451 POMARINE JAGER
|This bird I never had an opportunity of examining until I visited
Labrador; nor am I able to give you much information respecting its
habits as obtained by my own observation, and therefore I shall take the
liberty of adding to my description such notices as I may judge
interesting, taken from the works of authors who, having seen for
themselves, are entitled to credit.
While sailing towards the harbour of Little Macatina, and yet about forty miles distant from it, although not far from the shore, we observed a bird of this species approaching the vessel. It flew in the manner of the Pigeon Hawk, to my account of which I may refer you, alighted on the water like a Gull, and fed on some codfish's liver that had been thrown overboard for the purpose of attracting it. Several small Petrels joined it, but it did not come within shot, and the sea was too rough for even our whale-boat. On the 30th of July the young men of my party brought me a fine adult female, in excellent order, from which I drew the figure in the plate. A few days after we experienced a very heavy gale while in the harbour of Bras d'Or, during the continuance of which twenty or thirty of these birds came about us, although none of them approached within shot, and no boat could have ridden the furious waves without imminent danger. On that occasion, however, I was enabled to observe some of their habits. They flew wildly about, yet with much grace, moving rapidly to and fro, now struggling against the blast, now bearing off and drifting to a considerable distance. Many Gulls were flying about, having also made for the harbour to obtain some shelter from the storm. The Lestris chased the smaller species with effect, but never approached the Great Black-backed Gulls, nor even their young, which were also flying with the rest. The Kittiwakes and the Ring-billed Gulls were the species which we saw them attack, although they did not procure much food from them, the weather being such that they could not fish. They were therefore contented, as was the Lestris, with the fishes that had been thrown on shore. At times the Jagers would ramble over the land, flying close upon the rocks, and proceeding at a rapid rate even against the wind. They remained in our neighbourhood until the tempest abated, when they went off to sea, and I saw no more of them until we reached St. George's Bay in Newfoundland.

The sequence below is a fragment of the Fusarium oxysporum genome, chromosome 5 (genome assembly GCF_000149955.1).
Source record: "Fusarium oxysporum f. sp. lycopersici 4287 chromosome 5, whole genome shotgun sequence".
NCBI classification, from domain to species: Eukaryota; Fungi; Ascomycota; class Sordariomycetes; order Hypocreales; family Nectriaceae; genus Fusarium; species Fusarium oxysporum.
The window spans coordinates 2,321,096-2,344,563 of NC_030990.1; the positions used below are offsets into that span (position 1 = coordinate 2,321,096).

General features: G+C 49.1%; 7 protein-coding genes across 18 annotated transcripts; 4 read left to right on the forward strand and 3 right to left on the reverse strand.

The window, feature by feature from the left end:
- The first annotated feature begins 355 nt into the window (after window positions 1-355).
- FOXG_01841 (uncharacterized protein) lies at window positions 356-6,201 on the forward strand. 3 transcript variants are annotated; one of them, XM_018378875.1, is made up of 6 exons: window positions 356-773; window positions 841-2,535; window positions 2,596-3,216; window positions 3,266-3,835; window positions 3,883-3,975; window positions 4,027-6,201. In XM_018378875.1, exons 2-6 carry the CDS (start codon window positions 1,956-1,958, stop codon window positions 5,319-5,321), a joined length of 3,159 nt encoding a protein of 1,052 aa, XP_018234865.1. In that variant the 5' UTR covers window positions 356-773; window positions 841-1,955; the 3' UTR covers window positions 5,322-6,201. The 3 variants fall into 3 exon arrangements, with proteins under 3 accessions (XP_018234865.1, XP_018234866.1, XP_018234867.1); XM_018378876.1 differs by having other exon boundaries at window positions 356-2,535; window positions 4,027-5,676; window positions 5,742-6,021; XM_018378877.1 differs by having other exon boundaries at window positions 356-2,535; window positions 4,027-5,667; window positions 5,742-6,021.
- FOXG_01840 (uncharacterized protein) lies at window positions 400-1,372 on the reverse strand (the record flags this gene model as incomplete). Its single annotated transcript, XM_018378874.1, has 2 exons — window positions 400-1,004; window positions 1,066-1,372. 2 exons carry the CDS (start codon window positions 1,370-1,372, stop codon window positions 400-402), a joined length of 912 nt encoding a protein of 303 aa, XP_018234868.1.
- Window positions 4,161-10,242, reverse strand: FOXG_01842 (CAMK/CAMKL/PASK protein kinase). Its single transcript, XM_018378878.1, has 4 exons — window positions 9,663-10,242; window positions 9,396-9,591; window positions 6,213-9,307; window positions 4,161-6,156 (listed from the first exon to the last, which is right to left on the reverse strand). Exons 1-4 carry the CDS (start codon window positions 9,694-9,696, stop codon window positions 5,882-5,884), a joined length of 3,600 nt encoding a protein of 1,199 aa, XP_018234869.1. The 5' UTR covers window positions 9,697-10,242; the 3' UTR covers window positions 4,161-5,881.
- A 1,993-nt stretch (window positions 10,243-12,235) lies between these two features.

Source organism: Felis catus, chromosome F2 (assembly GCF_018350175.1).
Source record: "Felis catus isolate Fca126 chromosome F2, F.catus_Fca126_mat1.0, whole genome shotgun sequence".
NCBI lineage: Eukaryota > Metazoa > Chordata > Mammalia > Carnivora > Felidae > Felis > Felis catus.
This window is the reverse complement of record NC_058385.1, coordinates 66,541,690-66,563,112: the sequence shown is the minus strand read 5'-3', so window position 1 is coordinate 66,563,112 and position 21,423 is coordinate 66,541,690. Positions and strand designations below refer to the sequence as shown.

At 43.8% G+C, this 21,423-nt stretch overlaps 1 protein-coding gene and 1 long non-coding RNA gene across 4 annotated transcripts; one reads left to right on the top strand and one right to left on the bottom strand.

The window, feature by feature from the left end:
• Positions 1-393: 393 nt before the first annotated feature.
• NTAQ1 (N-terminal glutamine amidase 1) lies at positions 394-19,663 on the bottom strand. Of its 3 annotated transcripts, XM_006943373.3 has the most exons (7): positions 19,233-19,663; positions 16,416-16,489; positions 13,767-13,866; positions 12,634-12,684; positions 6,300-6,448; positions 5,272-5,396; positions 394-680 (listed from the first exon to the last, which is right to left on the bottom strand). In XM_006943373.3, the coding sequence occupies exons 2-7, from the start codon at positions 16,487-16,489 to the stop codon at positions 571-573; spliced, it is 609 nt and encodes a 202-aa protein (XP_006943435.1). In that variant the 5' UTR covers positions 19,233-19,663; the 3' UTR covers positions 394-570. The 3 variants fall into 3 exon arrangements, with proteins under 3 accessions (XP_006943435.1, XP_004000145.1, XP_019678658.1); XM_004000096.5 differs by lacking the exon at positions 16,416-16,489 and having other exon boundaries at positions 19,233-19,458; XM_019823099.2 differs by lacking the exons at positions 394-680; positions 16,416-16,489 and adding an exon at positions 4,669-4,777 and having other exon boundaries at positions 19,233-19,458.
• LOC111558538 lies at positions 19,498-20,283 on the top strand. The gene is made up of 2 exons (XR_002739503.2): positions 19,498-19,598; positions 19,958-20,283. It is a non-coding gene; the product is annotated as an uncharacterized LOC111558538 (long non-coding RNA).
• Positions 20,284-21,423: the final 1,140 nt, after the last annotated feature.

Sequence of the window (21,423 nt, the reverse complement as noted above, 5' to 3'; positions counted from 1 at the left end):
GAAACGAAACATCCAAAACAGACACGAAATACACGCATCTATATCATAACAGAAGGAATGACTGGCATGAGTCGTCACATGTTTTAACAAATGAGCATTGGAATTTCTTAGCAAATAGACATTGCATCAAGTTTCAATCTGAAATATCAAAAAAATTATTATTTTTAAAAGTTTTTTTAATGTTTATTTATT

There, on a squally afternoon, two or three of them were observed flying around, but keeping at such a distance that we could not shoot any of them. The following day, after setting sail, we encountered a heavy gale, which, although foretold by me from the appearance of the birds in the harbour, our good captain would not believe as likely to happen. We were obliged to lie-to, and were tossed about for three nights and days, but escaped with little other damage than the loss of a pet Gull, which was washed overboard.